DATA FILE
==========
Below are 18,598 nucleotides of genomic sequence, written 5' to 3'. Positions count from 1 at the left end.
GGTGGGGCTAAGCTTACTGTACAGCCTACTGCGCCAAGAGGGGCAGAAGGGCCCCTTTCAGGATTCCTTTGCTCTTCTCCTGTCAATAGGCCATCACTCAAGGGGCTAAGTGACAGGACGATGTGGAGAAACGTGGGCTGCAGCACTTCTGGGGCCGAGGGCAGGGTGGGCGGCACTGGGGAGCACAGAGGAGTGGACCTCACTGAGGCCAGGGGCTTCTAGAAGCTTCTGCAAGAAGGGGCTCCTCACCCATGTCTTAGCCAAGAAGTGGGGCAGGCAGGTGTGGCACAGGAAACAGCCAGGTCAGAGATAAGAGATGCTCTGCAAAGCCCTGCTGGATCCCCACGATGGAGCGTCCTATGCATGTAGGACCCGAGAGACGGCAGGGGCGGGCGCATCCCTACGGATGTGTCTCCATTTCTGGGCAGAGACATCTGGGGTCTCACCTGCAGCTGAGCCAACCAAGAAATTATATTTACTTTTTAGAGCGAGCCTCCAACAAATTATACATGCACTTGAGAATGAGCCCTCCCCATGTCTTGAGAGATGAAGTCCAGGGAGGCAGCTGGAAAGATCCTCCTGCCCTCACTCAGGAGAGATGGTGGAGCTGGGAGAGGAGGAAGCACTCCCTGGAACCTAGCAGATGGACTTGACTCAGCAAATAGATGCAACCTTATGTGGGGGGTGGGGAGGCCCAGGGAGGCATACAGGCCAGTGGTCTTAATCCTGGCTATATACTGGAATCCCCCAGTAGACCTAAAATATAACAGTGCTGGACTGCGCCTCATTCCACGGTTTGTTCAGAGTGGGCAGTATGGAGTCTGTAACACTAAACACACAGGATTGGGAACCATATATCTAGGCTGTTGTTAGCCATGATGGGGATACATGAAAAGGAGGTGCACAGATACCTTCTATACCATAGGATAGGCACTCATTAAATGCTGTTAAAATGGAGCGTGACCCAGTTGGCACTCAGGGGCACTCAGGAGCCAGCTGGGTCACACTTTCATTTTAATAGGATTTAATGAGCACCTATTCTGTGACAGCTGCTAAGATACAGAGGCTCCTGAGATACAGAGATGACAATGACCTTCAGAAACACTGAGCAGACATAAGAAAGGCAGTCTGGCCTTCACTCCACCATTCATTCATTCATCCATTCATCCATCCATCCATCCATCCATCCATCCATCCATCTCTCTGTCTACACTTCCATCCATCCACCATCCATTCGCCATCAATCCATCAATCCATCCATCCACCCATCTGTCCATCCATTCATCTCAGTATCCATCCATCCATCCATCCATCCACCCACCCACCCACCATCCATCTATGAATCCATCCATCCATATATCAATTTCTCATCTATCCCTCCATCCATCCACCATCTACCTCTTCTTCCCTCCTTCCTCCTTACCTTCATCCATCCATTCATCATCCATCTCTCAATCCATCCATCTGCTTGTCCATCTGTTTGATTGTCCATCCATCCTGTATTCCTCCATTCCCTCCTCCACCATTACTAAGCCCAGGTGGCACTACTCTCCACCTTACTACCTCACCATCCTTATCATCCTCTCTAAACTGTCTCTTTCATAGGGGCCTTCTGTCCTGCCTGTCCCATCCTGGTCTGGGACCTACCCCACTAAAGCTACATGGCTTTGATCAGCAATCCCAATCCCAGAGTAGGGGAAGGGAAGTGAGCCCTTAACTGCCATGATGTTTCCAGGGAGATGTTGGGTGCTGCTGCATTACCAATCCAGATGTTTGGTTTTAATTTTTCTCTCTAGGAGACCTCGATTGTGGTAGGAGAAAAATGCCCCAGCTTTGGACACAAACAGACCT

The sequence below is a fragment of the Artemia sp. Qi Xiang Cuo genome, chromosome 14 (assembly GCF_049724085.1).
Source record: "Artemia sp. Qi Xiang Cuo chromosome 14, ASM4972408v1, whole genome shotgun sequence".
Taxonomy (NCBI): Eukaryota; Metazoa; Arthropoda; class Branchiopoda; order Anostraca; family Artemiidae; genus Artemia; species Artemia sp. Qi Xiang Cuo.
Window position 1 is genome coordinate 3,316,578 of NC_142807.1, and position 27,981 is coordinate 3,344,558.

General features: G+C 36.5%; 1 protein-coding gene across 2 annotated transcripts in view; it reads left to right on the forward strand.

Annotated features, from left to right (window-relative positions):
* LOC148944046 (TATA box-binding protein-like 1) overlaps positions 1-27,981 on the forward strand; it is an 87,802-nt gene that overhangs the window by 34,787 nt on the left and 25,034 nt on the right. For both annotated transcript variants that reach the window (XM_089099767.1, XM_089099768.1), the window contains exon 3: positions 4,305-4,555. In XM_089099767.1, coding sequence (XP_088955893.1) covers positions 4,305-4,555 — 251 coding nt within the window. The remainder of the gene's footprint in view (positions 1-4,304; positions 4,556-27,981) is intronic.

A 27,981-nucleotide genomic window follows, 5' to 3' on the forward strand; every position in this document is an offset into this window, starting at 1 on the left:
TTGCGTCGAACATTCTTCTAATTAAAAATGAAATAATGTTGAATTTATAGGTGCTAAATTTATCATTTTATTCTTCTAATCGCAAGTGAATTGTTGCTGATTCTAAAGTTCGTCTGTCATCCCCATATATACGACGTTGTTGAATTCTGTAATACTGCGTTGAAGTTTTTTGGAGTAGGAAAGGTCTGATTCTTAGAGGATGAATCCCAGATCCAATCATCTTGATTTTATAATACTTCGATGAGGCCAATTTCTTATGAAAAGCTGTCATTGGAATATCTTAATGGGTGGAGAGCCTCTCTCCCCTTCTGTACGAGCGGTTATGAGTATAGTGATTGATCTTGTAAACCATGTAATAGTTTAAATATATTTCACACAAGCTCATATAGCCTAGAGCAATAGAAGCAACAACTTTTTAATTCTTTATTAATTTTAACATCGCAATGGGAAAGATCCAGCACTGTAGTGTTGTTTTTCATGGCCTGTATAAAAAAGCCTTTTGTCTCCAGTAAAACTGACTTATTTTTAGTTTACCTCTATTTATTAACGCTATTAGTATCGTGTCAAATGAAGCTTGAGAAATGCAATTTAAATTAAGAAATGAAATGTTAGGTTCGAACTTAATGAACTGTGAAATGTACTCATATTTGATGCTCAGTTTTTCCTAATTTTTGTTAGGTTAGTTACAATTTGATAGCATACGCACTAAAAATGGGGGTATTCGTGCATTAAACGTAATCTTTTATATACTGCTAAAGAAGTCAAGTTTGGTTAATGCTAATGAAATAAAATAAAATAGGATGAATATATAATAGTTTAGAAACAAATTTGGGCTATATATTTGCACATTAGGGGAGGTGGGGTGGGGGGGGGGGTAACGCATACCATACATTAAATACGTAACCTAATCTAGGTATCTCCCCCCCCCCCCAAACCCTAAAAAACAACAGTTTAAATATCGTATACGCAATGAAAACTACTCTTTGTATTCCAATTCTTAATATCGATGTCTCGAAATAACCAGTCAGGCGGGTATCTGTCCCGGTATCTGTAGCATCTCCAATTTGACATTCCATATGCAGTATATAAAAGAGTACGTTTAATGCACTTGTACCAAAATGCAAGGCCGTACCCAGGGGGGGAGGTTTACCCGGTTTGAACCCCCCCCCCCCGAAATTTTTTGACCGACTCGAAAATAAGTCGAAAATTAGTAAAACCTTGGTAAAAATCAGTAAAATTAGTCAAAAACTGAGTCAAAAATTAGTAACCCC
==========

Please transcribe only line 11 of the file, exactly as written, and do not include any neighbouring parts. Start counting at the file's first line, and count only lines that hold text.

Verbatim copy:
TTGCGTCGAACATTCTTCTAATTAAAAATGAAATAATGTTGAATTTATAGGTGCTAAATTTATCATTTTATTCTTCTAATCGCAAGTGAATTGTTGCTGATTCTAAAGTTCGTCTGTCATCCCCATATATACGACGTTGTTGAATTCTGTAATACTGCGTTGAAGTTTTTTGGAGTAGGAAAGGTCTGATTCTTAGAGGATGAATCCCAGATCCAATCATCTTGATTTTATAATACTTCGATGAGGCCAATTTCTTATGAAAAGCTGTCATTGGAATATCTTAATGGGTGGAGAGCCTCTCTCCCCTTCTGTACGAGCGGTTATGAGTATAGTGATTGATCTTGTAAACCATGTAATAGTTTAAATATATTTCACACAAGCTCATATAGCCTAGAGCAATAGAAGCAACAACTTTTTAATTCTTTATTAATTTTAACATCGCAATGGGAAAGATCCAGCACTGTAGTGTTGTTTTTCATGGCCTGTATAAAAAAGCCTTTTGTCTCCAGTAAAACTGACTTATTTTTAGTTTACCTCTATTTATTAACGCTATTAGTATCGTGTCAAATGAAGCTTGAGAAATGCAATTTAAATTAAGAAATGAAATGTTAGGTTCGAACTTAATGAACTGTGAAATGTACTCATATTTGATGCTCAGTTTTTCCTAATTTTTGTTAGGTTAGTTACAATTTGATAGCATACGCACTAAAAATGGGGGTATTCGTGCATTAAACGTAATCTTTTATATACTGCTAAAGAAGTCAAGTTTGGTTAATGCTAATGAAATAAAATAAAATAGGATGAATATATAATAGTTTAGAAACAAATTTGGGCTATATATTTGCACATTAGGGGAGGTGGGGTGGGGGGGGGGGTAACGCATACCATACATTAAATACGTAACCTAATCTAGGTATCTCCCCCCCCCCCCAAACCCTAAAAAACAACAGTTTAAATATCGTATACGCAATGAAAACTACTCTTTGTATTCCAATTCTTAATATCGATGTCTCGAAATAACCAGTCAGGCGGGTATCTGTCCCGGTATCTGTAGCATCTCCAATTTGACATTCCATATGCAGTATATAAAAGAGTACGTTTAATGCACTTGTACCAAAATGCAAGGCCGTACCCAGGGGGGGAGGTTTACCCGGTTTGAACCCCCCCCCCCCGAAATTTTTTGACCGACTCGAAAATAAGTCGAAAATTAGTAAAACCTTGGTAAAAATCAGTAAAATTAGTCAAAAACTGAGTCAAAAATTAGTAACCCC